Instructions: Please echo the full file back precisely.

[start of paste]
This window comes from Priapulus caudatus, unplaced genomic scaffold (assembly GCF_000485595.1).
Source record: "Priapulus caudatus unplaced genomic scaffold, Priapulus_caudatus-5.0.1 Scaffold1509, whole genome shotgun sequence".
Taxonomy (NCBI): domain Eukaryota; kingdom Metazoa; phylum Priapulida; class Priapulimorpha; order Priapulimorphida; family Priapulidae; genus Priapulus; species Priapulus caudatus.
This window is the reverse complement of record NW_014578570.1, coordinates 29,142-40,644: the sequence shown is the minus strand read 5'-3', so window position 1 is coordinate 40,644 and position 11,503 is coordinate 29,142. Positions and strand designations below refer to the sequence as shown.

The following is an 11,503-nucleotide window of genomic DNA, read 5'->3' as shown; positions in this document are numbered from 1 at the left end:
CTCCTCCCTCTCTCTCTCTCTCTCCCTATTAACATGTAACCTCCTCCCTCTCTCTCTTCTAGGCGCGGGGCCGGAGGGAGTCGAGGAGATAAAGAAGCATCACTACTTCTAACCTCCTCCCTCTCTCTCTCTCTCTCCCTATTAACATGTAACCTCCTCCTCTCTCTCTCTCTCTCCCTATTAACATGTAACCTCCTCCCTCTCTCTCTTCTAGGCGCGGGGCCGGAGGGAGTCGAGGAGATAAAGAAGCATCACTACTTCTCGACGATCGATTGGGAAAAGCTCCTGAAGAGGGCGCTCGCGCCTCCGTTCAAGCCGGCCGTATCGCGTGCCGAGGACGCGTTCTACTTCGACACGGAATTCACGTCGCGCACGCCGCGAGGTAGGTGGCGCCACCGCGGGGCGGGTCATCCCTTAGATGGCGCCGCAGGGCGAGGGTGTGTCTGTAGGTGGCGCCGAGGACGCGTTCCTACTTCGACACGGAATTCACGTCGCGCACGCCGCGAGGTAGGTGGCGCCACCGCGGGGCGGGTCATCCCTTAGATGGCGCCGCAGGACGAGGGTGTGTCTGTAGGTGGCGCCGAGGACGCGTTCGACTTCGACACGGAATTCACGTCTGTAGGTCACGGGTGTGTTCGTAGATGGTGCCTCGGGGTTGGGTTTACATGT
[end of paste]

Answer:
This window comes from Priapulus caudatus, unplaced genomic scaffold (assembly GCF_000485595.1).
Source record: "Priapulus caudatus unplaced genomic scaffold, Priapulus_caudatus-5.0.1 Scaffold1509, whole genome shotgun sequence".
Taxonomy (NCBI): domain Eukaryota; kingdom Metazoa; phylum Priapulida; class Priapulimorpha; order Priapulimorphida; family Priapulidae; genus Priapulus; species Priapulus caudatus.
This window is the reverse complement of record NW_014578570.1, coordinates 29,142-40,644: the sequence shown is the minus strand read 5'-3', so window position 1 is coordinate 40,644 and position 11,503 is coordinate 29,142. Positions and strand designations below refer to the sequence as shown.

The following is an 11,503-nucleotide window of genomic DNA, read 5'->3' as shown; positions in this document are numbered from 1 at the left end:
CTCCTCCCTCTCTCTCTCTCTCTCCCTATTAACATGTAACCTCCTCCCTCTCTCTCTTCTAGGCGCGGGGCCGGAGGGAGTCGAGGAGATAAAGAAGCATCACTACTTCTAACCTCCTCCCTCTCTCTCTCTCTCTCCCTATTAACATGTAACCTCCTCCTCTCTCTCTCTCTCTCCCTATTAACATGTAACCTCCTCCCTCTCTCTCTTCTAGGCGCGGGGCCGGAGGGAGTCGAGGAGATAAAGAAGCATCACTACTTCTCGACGATCGATTGGGAAAAGCTCCTGAAGAGGGCGCTCGCGCCTCCGTTCAAGCCGGCCGTATCGCGTGCCGAGGACGCGTTCTACTTCGACACGGAATTCACGTCGCGCACGCCGCGAGGTAGGTGGCGCCACCGCGGGGCGGGTCATCCCTTAGATGGCGCCGCAGGGCGAGGGTGTGTCTGTAGGTGGCGCCGAGGACGCGTTCCTACTTCGACACGGAATTCACGTCGCGCACGCCGCGAGGTAGGTGGCGCCACCGCGGGGCGGGTCATCCCTTAGATGGCGCCGCAGGACGAGGGTGTGTCTGTAGGTGGCGCCGAGGACGCGTTCGACTTCGACACGGAATTCACGTCTGTAGGTCACGGGTGTGTTCGTAGATGGTGCCTCGGGGTTGGGTTTACATGT